Andrew Bartlett 20th April 2015 v1.0

House Rule #1

Ascending Hit Points: an alternative Hit Points rule for Classic ‘Old School’ RPGs

This being a document that describes an alternative HP system designed with the intention of making mortal combat more uncertain and risky, while retaining the core concepts of Classic ‘Old School’ RPGs, namely Hit Dice (HD) and Hit Points (HP).  

PCs, NPCs, and Monsters – Characters – have Hit Dice (HD) as is traditional. However, these are not rolled to generate Hit Points (HP) as is ordinarily the case.

Rather, HP for each Character start at 0. Events that would traditionally cause HP ‘damage’ add to a running HP total for that Character. After adding these HP the Character’s HD are rolled. If the HD roll is equal to or greater than the current HP total, the Character can fight on. If the total rolled is less than the Character’s HP total, consequences ensue. This is the equivalent of reaching 0 HP using the traditional system. In a brutal campaign the Character has been killed. More generous Referees ought to allow PCs (and select NPCs and Monsters) to roll on a Death & Dismemberment table when a HD roll is failed.

Rollo the 3rd level Fighter has 3HD, and a Constitution of 14, giving him a +1 HP modifier per HD. Fresh and rested with 0 HP, Rollo leaps into a fight with an Orc. The Orc ‘hits’ Rollo with his sword, rolling 8 points of HP ‘damage’. Rollo now has a total of 8 HP. Rollo’s Player rolls his HD (3d8+3), which gives Rollo a possible score of 6-21. If he rolls 8 or more, which as a third level fighter is likely, Rollo will fight on. If he rolls 7 or less, Rollo has either been taken out of the fight, or faces a roll on a Death & Dismemberment table. If Rollo is hit again for 1HP ‘damage’, he would have a total of 9HP and would his HD would be rolled once more.

Why? 

Combat in D&D can feel like a back and forth of HP attrition, with some Characters having HP ‘padding’ such that the Players and Referee can be certain that the next blow (or the next several blows) will not, under any circumstances, ‘take out’ those Characters. Under this system, these Characters are at greater risk when they are ‘hit’, but the main nuts and bolts of the system have not undergone too radical a change. Higher HD still protects Characters, HP ‘damage’ can still be understood in the same way (and so healing can operate in the same fashion), and there is no extra bookkeeping, with the ‘Hit Points’ box on the character sheet only changing in that the number it tracks now increases rather than decreases. There is an extra dice roll each time a Character is ‘hit’, but the dice to be rolled only change when the Character increases (or decreases!) in Level, and adding up a running HP total is (marginally) easier than subtracting from a HP score. If the Death & Dismemberment table is suitably ‘generous’ – with a high probability of [temporarily] disabling conditions – not only is it possible for the PCs to lose fights in ways that fall short of death, but HP recovery be made much easier (using the ‘short rests’ and ‘long rests’ of later editions of the Classic RPG, for example), which permits a different rhythm to adventure and exploration while maintaining a suitably gritty tone.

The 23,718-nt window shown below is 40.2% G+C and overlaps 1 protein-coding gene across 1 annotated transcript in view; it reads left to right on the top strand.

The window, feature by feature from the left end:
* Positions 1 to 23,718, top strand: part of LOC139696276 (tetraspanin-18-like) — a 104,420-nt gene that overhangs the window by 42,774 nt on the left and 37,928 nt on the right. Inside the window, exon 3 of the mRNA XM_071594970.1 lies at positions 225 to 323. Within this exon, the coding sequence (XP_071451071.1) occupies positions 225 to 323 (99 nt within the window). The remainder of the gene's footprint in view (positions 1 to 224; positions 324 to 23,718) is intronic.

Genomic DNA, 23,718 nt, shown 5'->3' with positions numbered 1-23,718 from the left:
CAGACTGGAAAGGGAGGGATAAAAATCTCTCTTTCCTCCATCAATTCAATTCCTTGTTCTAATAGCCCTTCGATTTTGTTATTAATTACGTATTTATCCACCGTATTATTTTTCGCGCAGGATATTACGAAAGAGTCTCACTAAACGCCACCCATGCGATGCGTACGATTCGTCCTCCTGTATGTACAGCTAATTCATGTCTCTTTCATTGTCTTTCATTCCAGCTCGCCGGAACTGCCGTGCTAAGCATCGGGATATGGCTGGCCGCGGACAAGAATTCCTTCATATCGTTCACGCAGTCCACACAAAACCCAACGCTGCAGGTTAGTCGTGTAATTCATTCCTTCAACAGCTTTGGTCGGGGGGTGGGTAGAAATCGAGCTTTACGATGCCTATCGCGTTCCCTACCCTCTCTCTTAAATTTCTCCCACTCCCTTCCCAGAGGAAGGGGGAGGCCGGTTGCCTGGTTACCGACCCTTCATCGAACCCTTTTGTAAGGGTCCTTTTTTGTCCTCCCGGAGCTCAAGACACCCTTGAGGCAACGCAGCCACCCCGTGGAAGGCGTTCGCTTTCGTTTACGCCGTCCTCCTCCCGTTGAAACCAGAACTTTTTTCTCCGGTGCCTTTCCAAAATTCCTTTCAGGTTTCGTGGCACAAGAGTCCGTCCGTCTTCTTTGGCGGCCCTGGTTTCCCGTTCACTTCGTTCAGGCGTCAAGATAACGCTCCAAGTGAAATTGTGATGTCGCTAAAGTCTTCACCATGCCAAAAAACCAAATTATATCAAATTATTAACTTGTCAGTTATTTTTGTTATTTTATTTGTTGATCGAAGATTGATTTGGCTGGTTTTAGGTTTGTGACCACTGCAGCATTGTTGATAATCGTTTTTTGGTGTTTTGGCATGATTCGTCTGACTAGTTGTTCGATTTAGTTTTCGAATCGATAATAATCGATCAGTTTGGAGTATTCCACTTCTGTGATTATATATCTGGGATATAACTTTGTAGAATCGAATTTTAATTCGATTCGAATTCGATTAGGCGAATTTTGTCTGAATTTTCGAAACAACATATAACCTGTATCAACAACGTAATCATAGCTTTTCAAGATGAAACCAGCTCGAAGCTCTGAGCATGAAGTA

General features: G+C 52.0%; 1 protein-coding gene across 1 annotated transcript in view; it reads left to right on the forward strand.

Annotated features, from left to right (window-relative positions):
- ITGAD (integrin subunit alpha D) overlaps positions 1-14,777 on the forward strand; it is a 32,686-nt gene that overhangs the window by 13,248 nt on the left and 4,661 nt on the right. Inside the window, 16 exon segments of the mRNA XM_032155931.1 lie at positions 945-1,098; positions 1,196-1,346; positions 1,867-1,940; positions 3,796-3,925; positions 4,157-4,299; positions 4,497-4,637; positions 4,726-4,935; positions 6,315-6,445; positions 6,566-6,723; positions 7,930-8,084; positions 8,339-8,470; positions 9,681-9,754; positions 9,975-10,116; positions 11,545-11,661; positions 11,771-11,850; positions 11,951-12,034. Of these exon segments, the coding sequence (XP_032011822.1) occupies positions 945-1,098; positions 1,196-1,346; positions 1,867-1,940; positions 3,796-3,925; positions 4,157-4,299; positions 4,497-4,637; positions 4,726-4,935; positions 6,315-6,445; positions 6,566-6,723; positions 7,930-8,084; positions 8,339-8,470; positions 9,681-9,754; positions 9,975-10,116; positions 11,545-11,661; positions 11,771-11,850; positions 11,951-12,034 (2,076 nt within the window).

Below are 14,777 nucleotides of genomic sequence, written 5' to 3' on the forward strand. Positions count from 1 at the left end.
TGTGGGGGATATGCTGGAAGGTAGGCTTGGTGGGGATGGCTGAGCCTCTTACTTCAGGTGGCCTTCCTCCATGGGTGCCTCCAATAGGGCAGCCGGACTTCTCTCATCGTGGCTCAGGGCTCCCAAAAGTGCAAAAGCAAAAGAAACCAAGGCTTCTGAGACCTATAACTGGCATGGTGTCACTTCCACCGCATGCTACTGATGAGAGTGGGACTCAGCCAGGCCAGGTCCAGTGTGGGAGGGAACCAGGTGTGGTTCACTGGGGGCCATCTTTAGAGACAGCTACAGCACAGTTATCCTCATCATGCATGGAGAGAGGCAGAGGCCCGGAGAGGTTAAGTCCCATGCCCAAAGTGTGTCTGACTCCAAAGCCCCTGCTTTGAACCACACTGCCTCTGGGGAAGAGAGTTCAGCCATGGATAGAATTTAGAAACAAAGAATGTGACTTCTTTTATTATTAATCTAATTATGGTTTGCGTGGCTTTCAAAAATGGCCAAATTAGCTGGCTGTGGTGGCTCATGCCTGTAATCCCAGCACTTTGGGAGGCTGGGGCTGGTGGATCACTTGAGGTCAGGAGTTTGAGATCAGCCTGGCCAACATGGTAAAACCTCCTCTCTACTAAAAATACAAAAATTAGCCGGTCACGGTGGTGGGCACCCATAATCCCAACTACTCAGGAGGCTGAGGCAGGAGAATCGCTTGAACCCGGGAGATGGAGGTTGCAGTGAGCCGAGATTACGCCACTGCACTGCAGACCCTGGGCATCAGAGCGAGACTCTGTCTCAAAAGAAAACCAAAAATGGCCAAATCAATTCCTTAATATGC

Consequences and Corollaries

What should be borne in mind is that multiple ‘hits’ are now substantially more dangerous – each ‘hit’ not only increases the HP total but requires a fresh HD roll against the new total, each with a new ‘opportunity’ for failure. Taking a total of x points of HP ‘damage’ from four different wounds is substantially more dangerous than taking x points of HP ‘damage’ from a single wound. This is a feature of this system, not a bug, but GMs should take care not to inflict HP ‘damage’ for trivial events. Or, at least, the Referee ought not require a HD roll in these circumstances as it is never just 1HP damage when using this system.

Despite appearances, this system is not intended to kill PCs. As has been recommended, rolling on a ‘generous’ Death & Dismemberment on a failed HD roll is one way to maintain risk while reducing outright lethality. Referees might also considering allowing Classed Characters to use the higher HD of the ‘Advanced’ versions of Classic ‘Old School’ RPGs (in which a Fighter rolls d10, Clerics d8, Thieves d6, and Magic Users d4). This keeps the element of risk – the low end of the HD roll remains the same while shifting the mean and the maximum of a Character’s HD roll slightly higher. Alternatively, Classed Characters can be given a Level 0 HD, typically d6, in addition to their Class HD.